~Cheyanne Lennon
Muslim Youth for Truth Contributor

Friday, September 11, 2009

Everyone Has a Story: "Who am I? It is within human nature to posses the quality of mercy. Was I human?"

For 16 years I've only seen the part of the world that I wanted to, turning a blind eye on the part that gave me a guilty conscience. For 4 hours I expected to leave a world different from the one in which I lived in, only to realize that all I had to do was open my eyes to the truth that was right in front of me: reality was scary.

For a moment, I wanted to run, to escape the pain that pierced the bottom of my heart as I watched the homeless embrace the peanut butter and jelly sandwiches that we had prepared. I was only aware of my conscience, finding its way out from the corners of my mind. It was yelling at me, accusing me for things I never thought I had to do with. It made feel responsible for the way in which they lived.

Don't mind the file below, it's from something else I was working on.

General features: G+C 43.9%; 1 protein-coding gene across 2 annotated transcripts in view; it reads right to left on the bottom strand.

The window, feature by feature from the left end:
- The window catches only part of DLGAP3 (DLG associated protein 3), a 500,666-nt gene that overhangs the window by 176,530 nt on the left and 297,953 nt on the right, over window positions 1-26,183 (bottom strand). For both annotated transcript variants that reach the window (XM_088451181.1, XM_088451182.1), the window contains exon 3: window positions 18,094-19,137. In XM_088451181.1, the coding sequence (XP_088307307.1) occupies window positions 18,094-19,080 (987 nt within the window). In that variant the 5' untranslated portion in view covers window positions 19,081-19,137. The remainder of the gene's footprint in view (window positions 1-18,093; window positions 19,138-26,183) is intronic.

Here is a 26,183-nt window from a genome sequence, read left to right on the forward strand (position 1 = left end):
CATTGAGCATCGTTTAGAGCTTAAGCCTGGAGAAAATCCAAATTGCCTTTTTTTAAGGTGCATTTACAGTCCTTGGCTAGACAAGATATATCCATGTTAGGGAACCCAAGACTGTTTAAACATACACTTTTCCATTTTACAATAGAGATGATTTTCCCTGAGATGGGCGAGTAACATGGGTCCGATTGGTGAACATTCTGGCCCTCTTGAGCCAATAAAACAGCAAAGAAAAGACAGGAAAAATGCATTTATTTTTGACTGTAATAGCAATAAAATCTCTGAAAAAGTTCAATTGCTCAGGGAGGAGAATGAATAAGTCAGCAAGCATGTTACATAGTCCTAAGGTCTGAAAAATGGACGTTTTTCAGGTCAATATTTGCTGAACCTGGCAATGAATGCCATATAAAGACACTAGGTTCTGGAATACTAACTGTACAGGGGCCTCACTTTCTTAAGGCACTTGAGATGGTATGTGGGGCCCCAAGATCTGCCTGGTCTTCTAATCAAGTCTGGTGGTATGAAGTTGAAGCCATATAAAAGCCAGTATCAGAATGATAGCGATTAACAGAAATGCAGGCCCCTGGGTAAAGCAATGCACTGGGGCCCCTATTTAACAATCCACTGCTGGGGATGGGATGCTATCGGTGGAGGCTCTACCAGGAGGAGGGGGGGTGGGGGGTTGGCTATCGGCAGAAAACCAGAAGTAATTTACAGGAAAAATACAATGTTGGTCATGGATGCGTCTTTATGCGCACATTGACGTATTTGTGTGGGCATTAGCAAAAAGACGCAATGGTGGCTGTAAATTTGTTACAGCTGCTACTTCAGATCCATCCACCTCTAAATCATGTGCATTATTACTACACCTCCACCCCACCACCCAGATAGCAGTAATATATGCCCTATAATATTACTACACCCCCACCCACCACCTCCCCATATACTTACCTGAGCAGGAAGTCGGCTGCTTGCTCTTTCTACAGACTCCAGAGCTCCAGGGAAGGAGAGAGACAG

How did I sleep soundlessly every night, I thought, where these people slept on the cold ground? How did I bear the fact that my stomach was full beyond the max, while theirs lay hollow? Who was I? It is within human nature to posses the quality of mercy. Was I human?

Going to Project Downtown aided me in lifting my blindfold of a perfect America. Opportunity was plentiful, I thought, anyone who was on the streets was simply not working hard enough. At least thats what I told myself to keep my state of mind. Talking to so many different people, who before lived perfectly normal lives, immediately lifted that misconception. The story of their lives, seems just like the one of an ordinary person: A perfect plan gone wrong. While we had the resources to lift ourselves from the ensuing black hole, they just weren't as lucky.